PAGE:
Considering the global spread of CECs in freshwater environments, including MPs and NPs [172,173], along with their documented toxicity on freshwater mussels, it is important to review the current regulatory guidelines defining the use of these chemicals. The U.S. passed the Microbead-Free Waters Act banning the manufacture of microbeads in 2017 ( (accessed on 5 July 2023)) and banned the sale of cosmetic products containing microbeads in 2018 in an effort to control the spread of microplastics in the environment [172].
Currently, aquatic life criteria for CECs in general are not available at the national level. The USEPA issued a white paper to provide guidance to develop aquatic life criteria for CECs in 2008 [193], as ”these chemicals have features that require additional consideration when applying existing ambient water quality criteria for the protection of aquatic life,” using the USEPA’s 1985 Guidelines for Deriving Numerical National Water Quality Criteria for the Protection of Aquatic Life and Their Uses’ ( (accessed on 5 July 2023)). The white paper includes CEC toxicity information on many aquatic species, although it excludes freshwater mussels. Revised national aquatic life criteria on CECs are not available yet. Criteria exist for a few individual pollutants, such as the herbicide atrazine (draft criteria—Acute value: 3021 µg/L; Chronic value: 10 µg/L) and the petroleum derivative nonylphenol (Acute value: 55.5 µg/L; Chronic value 6.6 µg/L) [194,195]. However, these criteria do not incorporate toxicity information on freshwater mussels either. Canada has developed aquatic life criteria for more CECs; for example, Canada’s chronic criterion of 10 µg/L on carbamazepine (CBZ) ( (accessed on 5 July 2023)) [196], though these criteria also do not incorporate impacts on freshwater mussels. It is noteworthy that CBZ can transform into other chemical forms in the aquatic environment, which have different effects on aquatic life. For example, CBZ-DiOH, the main transformation product of CBZ in Canadian waters, is biologically inactive [197] unlike, its counterpart in Minnesota waters, 10-OH-CBZ [198].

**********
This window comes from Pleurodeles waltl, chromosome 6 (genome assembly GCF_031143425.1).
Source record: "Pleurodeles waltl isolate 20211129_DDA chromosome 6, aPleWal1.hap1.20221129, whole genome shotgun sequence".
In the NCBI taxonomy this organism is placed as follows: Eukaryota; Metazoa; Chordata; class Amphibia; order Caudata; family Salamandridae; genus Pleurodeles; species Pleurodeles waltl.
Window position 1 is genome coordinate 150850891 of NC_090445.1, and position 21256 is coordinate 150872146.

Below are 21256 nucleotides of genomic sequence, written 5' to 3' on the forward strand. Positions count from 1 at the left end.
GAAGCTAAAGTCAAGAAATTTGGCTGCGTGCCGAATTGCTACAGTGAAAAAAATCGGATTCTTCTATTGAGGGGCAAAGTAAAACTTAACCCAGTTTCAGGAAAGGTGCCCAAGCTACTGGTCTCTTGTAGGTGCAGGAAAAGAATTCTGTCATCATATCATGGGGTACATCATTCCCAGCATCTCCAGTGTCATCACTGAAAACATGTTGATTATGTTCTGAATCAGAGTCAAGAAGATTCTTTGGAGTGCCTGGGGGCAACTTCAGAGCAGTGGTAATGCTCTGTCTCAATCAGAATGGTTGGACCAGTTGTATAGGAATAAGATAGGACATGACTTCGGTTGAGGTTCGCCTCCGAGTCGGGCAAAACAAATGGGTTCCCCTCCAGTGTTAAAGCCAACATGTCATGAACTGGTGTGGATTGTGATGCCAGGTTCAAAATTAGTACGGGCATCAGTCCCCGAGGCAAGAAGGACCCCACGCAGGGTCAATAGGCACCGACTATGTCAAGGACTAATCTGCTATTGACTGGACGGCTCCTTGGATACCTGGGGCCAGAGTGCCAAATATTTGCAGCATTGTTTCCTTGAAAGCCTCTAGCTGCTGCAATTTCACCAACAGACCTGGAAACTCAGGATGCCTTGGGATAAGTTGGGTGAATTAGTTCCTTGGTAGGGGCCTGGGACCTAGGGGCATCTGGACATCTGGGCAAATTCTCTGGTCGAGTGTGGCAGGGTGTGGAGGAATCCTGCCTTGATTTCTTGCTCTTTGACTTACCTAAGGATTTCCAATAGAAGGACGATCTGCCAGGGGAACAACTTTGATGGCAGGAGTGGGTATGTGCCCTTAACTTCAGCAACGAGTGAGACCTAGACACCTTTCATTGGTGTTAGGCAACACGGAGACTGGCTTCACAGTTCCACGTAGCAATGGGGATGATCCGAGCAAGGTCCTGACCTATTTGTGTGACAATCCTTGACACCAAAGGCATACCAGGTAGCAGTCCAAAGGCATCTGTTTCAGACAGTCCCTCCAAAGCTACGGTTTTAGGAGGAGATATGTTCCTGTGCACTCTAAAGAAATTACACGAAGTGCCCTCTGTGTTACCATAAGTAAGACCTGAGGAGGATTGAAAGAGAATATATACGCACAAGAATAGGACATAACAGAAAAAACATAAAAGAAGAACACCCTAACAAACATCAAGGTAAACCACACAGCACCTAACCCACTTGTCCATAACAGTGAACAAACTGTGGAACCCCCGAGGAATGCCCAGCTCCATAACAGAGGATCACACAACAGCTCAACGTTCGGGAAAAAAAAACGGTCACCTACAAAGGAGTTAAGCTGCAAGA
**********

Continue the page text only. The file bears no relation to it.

At the state level, a few states such as Michigan have developed drinking water standards for both surface and groundwater for PFOS ( (accessed on 5 July 2023)) and PFOA ( (accessed on 5 July 2023)) based on human health ( (accessed on 5 July 2023)) and aquatic life criteria for a few pollutants. Minnesota has water quality standards for a handful of CECs, such as acetochlor (Chronic Standard (CS): 3.6 µg/L) and chlorpyrifos (CS: 0.041 µg/L) ( (accessed on 5 July 2023)), but it has very few based on aquatic life. The Minnesota Department of Health (MDH)’s Drinking Water CEC initiative ( (accessed on 5 July 2023)) is one of the few frameworks available globally for monitoring and developing criteria for CECs in drinking water and groundwater based on human health [199]. Health-based values (HBVs) ( (accessed on 5 July 2023)), which are concentrations of chemicals in drinking water that pose little or no risk to human health, are available for a number of CECs, such as a chronic standard of 3 µg/L (MPCA CS: 3.4 µg/L based on human health for Class 2A waters for atrazine ( (accessed on 5 July 2023)), which based on available scientific evidence is protective of freshwater mussels in the long-term sense [87]. Water quality standards based on human health are intended for protection against accidental ingestion, and through consumption of aquatic life such as fish. These standards are not based on freshwater mussel toxicity information.